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The Experience Operating System (XOS): The Employee View

Published May 31, 2024

There is a brand crisis happening within experience management, with many organizations leaning away from human centricity, having not seen results from their CX investments. Experience Rules! by Diane Magers and Michael Hinshaw is one of the few books that discusses CX by focusing on the HOW of the work. Now is the time to create a new narrative that leads with the business impact of CX and this book is the closest I have seen to a proper “How To”.

With the author's permission, I have recommended that the 8 keys identified in Experience Rules! extend to our internal customer as well. To that end, I have aligned an employee view to each of their defined keys to articulate how it might look internally. After all, MIT researchers found that companies in the top quartile of EX developed more successful innovations, deriving twice the amount of revenues from their innovations as did those in the bottom quartile — and their industry-adjusted Net Promoter Scores (NPS) were twice as high. Seems like a good goal to attain!

TL; DR - the process of implementing a robust CX and EX program rely on the same keys. Once you are setting up your structures for customers, aligning the employee side is much easier and as important.

1. Delivering on your promise: Strategy and Vision:

The strategy and vision for your employees have to be defined and codified through your mission, vision, and purpose. If you are at the strategy design phase, there are two activities you can lean into to get further faster.

a. The first is to align with your CX partners and understand their initiatives and the business drivers. This will help you set priorities that will instantly drive business results. By understanding what journeys are prioritized in the organization, EX leaders can dig into immediate value-creation activities by aligning EX understanding and impact into the customer journey work.

b. The second is to get your peer partners aligned. In EX, there are many more governance processes, regulatory issues and data management concerns. To ensure you have the right partners, and to remove roadblocks early on, you need to understand who these leaders are, what the challenges are and work that into your strategy.

2. Breaking Down Silos: 360 degrees:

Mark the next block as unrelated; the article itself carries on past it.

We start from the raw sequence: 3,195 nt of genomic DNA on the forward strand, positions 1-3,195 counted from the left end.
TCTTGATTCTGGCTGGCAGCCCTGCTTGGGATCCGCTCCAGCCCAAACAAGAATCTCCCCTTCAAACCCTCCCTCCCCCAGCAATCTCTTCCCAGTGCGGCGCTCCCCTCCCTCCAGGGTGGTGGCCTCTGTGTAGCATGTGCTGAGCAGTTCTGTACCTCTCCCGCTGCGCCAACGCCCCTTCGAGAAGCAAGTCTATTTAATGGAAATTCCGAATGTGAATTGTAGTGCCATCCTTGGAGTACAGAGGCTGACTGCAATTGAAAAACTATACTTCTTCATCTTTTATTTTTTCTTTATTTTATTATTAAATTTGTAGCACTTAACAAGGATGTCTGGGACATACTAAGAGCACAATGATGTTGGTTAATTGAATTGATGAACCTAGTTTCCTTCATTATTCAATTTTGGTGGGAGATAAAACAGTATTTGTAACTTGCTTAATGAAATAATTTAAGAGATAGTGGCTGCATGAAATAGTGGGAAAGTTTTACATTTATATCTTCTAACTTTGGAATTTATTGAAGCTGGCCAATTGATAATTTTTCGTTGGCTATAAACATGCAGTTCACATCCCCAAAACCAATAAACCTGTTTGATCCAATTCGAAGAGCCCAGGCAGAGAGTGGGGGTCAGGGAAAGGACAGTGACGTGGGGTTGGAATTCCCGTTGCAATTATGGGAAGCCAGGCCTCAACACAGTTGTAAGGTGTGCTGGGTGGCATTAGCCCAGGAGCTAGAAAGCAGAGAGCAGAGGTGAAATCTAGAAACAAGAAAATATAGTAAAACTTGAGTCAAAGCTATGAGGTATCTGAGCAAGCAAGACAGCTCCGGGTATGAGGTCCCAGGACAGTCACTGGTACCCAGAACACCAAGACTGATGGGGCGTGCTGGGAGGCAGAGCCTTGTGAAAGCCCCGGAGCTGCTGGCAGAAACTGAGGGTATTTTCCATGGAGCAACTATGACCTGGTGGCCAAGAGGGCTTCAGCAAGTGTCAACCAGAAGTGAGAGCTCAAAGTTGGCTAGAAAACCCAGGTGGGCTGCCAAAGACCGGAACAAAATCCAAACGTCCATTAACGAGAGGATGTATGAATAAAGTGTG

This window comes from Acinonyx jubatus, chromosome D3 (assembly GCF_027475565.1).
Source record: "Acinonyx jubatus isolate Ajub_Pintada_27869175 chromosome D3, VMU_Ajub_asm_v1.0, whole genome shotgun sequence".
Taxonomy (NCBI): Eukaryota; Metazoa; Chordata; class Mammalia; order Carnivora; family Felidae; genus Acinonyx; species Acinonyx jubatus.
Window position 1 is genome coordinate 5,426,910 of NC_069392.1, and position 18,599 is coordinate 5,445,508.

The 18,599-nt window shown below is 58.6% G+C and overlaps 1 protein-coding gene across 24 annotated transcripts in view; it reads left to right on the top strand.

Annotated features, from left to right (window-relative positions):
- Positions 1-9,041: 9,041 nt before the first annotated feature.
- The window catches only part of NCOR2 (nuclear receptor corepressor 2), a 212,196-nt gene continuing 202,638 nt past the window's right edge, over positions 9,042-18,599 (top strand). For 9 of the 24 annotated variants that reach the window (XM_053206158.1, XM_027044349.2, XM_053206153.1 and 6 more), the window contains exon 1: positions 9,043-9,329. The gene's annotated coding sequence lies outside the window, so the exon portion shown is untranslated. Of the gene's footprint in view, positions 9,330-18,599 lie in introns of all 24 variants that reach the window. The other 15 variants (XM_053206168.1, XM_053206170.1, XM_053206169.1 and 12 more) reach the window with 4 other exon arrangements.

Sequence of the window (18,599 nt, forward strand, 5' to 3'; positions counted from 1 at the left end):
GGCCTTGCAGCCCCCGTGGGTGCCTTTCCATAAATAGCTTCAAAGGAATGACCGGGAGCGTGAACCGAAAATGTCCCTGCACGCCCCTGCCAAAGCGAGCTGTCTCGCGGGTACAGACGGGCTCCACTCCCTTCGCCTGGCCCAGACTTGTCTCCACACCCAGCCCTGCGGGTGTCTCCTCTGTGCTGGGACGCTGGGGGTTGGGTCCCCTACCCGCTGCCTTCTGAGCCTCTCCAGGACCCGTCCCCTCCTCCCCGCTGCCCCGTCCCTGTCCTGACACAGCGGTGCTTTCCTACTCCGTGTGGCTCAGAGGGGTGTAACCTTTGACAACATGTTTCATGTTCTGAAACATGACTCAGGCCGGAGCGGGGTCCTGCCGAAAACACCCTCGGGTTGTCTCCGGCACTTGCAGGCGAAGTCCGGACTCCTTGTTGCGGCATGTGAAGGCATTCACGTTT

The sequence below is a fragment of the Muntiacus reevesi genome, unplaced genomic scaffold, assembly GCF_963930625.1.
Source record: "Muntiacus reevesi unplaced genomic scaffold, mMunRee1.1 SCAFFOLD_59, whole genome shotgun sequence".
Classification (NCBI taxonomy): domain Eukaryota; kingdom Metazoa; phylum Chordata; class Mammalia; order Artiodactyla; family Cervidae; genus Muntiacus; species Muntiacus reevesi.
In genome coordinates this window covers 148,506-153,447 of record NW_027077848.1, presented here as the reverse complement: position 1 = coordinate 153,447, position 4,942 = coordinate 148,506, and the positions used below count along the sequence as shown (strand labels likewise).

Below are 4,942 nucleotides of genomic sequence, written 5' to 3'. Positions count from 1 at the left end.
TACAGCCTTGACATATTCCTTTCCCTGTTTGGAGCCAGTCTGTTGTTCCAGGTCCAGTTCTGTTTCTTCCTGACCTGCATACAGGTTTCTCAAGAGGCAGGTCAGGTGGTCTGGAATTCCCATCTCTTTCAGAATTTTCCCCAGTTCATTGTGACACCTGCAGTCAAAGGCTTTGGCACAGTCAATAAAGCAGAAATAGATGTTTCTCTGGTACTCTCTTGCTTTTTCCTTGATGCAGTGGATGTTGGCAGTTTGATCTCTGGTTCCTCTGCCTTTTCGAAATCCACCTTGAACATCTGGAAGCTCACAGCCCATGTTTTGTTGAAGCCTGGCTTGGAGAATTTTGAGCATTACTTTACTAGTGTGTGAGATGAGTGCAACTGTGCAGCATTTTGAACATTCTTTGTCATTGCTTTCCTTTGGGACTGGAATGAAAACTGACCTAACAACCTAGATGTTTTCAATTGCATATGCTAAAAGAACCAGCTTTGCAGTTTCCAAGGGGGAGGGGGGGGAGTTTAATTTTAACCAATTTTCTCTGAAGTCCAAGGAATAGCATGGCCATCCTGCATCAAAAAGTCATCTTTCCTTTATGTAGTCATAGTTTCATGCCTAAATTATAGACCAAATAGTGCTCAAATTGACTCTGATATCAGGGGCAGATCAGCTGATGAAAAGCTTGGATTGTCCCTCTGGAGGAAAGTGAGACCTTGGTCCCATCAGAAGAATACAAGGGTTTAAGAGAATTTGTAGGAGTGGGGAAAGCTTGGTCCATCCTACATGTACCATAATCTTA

Without a framework in place it’s difficult - if not impossible - to drive meaningful and sustainable customer-centric change within a business”. (pg 134)

Not implementing change consistently across the company creates uneven opportunities that ultimately cracks the cultural model.

  • Alignment in the organization: creating alignment through recognition programs ensure that all employees understand what is expected of them, and what they can expect from the organization. The requirements are clear and everyone understands their role in managing the shared experience.

  • Shared vision of the future experience - “what success looks like must be unambiguous” - holds true for EX as well. Defining what the future and ways of working look like must be part of every leader's responsibility.

  • Accountability across the organization - For employees to perform at their peak, they have to understand how their work impacts the organization and the culture overall. Inconsistency creates pockets of performance concerns, attrition, and productivity drops.

  • Collaborative, Customer Centric ways of working - Creating a collaborative employee experience means the entire executive team is aligned and dedicated to employee centricity.

3. Knowing who you serve: Customer (Employee) Understanding:

Employee listening is both easier and more challenging than customer listening. On the one hand, the sources and channels are more centralized and accessible. However, if there is bias and fear when they respond to surveys, the data will be flawed.

Listening - Surveys along the employee lifecycle help identify the strengths and opportunities along common pathways. Pulsing on certain topics or in key segments provides additional detail to help refine insights. Additional data from sites like Glassdoor, Indeed, Fishbowl, Facebook, LinkedIn and others provide a robust 360 feedback view from inside the org and out.

Analyzing - Aligning the data with people analytics is where the fun starts and insights begin as it connects what people are saying with their actions. As the data evolves, the story builds as you create the connected story across departments, demographics, movement etc data. This is how you can zero in on where the challenges are, set priorities and find the hidden stories.

Communicating - Ensuring employees feel heard and not targeted is the most important step. Messages from leadership acknowledging which programs are being addressed, and recognizing where there are team concerns help people feel listened to.